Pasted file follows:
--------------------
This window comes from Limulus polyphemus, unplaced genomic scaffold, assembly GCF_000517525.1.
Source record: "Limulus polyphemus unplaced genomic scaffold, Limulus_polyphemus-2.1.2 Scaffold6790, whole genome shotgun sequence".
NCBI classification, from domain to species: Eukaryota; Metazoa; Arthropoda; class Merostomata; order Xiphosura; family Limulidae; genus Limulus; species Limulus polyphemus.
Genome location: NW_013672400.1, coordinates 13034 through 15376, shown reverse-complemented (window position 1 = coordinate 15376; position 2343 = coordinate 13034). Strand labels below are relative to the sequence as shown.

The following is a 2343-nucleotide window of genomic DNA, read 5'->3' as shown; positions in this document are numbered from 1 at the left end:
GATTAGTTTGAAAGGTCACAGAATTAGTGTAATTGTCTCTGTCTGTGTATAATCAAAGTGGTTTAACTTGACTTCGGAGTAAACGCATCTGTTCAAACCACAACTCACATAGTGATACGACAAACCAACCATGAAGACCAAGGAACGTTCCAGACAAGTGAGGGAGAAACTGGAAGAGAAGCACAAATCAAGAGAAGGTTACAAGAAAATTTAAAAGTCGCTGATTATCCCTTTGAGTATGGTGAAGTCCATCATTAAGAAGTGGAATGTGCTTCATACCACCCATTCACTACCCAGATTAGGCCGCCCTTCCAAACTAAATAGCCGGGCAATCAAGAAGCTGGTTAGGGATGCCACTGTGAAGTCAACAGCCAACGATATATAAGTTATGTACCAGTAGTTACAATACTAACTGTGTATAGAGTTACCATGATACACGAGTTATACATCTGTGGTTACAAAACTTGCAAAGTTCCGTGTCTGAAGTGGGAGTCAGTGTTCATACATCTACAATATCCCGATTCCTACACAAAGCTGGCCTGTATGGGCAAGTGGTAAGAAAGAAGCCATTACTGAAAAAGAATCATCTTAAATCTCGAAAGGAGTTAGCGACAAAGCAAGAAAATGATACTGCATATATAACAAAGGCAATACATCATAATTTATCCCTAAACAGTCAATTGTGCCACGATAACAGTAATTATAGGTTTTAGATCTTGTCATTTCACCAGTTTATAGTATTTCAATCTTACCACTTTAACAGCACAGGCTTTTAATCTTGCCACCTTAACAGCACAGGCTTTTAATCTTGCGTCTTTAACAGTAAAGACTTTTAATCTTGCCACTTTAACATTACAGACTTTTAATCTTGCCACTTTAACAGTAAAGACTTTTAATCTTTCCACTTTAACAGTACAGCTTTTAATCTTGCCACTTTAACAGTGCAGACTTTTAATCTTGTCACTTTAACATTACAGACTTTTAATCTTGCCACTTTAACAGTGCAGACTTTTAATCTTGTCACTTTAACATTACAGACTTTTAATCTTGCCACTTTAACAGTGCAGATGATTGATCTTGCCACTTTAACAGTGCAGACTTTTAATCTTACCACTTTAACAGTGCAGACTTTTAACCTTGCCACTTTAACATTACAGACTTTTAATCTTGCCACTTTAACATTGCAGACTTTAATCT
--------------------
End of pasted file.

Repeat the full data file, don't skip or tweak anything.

This window comes from Limulus polyphemus, unplaced genomic scaffold, assembly GCF_000517525.1.
Source record: "Limulus polyphemus unplaced genomic scaffold, Limulus_polyphemus-2.1.2 Scaffold6790, whole genome shotgun sequence".
NCBI classification, from domain to species: Eukaryota; Metazoa; Arthropoda; class Merostomata; order Xiphosura; family Limulidae; genus Limulus; species Limulus polyphemus.
Genome location: NW_013672400.1, coordinates 13034 through 15376, shown reverse-complemented (window position 1 = coordinate 15376; position 2343 = coordinate 13034). Strand labels below are relative to the sequence as shown.

The following is a 2343-nucleotide window of genomic DNA, read 5'->3' as shown; positions in this document are numbered from 1 at the left end:
GATTAGTTTGAAAGGTCACAGAATTAGTGTAATTGTCTCTGTCTGTGTATAATCAAAGTGGTTTAACTTGACTTCGGAGTAAACGCATCTGTTCAAACCACAACTCACATAGTGATACGACAAACCAACCATGAAGACCAAGGAACGTTCCAGACAAGTGAGGGAGAAACTGGAAGAGAAGCACAAATCAAGAGAAGGTTACAAGAAAATTTAAAAGTCGCTGATTATCCCTTTGAGTATGGTGAAGTCCATCATTAAGAAGTGGAATGTGCTTCATACCACCCATTCACTACCCAGATTAGGCCGCCCTTCCAAACTAAATAGCCGGGCAATCAAGAAGCTGGTTAGGGATGCCACTGTGAAGTCAACAGCCAACGATATATAAGTTATGTACCAGTAGTTACAATACTAACTGTGTATAGAGTTACCATGATACACGAGTTATACATCTGTGGTTACAAAACTTGCAAAGTTCCGTGTCTGAAGTGGGAGTCAGTGTTCATACATCTACAATATCCCGATTCCTACACAAAGCTGGCCTGTATGGGCAAGTGGTAAGAAAGAAGCCATTACTGAAAAAGAATCATCTTAAATCTCGAAAGGAGTTAGCGACAAAGCAAGAAAATGATACTGCATATATAACAAAGGCAATACATCATAATTTATCCCTAAACAGTCAATTGTGCCACGATAACAGTAATTATAGGTTTTAGATCTTGTCATTTCACCAGTTTATAGTATTTCAATCTTACCACTTTAACAGCACAGGCTTTTAATCTTGCCACCTTAACAGCACAGGCTTTTAATCTTGCGTCTTTAACAGTAAAGACTTTTAATCTTGCCACTTTAACATTACAGACTTTTAATCTTGCCACTTTAACAGTAAAGACTTTTAATCTTTCCACTTTAACAGTACAGCTTTTAATCTTGCCACTTTAACAGTGCAGACTTTTAATCTTGTCACTTTAACATTACAGACTTTTAATCTTGCCACTTTAACAGTGCAGACTTTTAATCTTGTCACTTTAACATTACAGACTTTTAATCTTGCCACTTTAACAGTGCAGATGATTGATCTTGCCACTTTAACAGTGCAGACTTTTAATCTTACCACTTTAACAGTGCAGACTTTTAACCTTGCCACTTTAACATTACAGACTTTTAATCTTGCCACTTTAACATTGCAGACTTTAATCT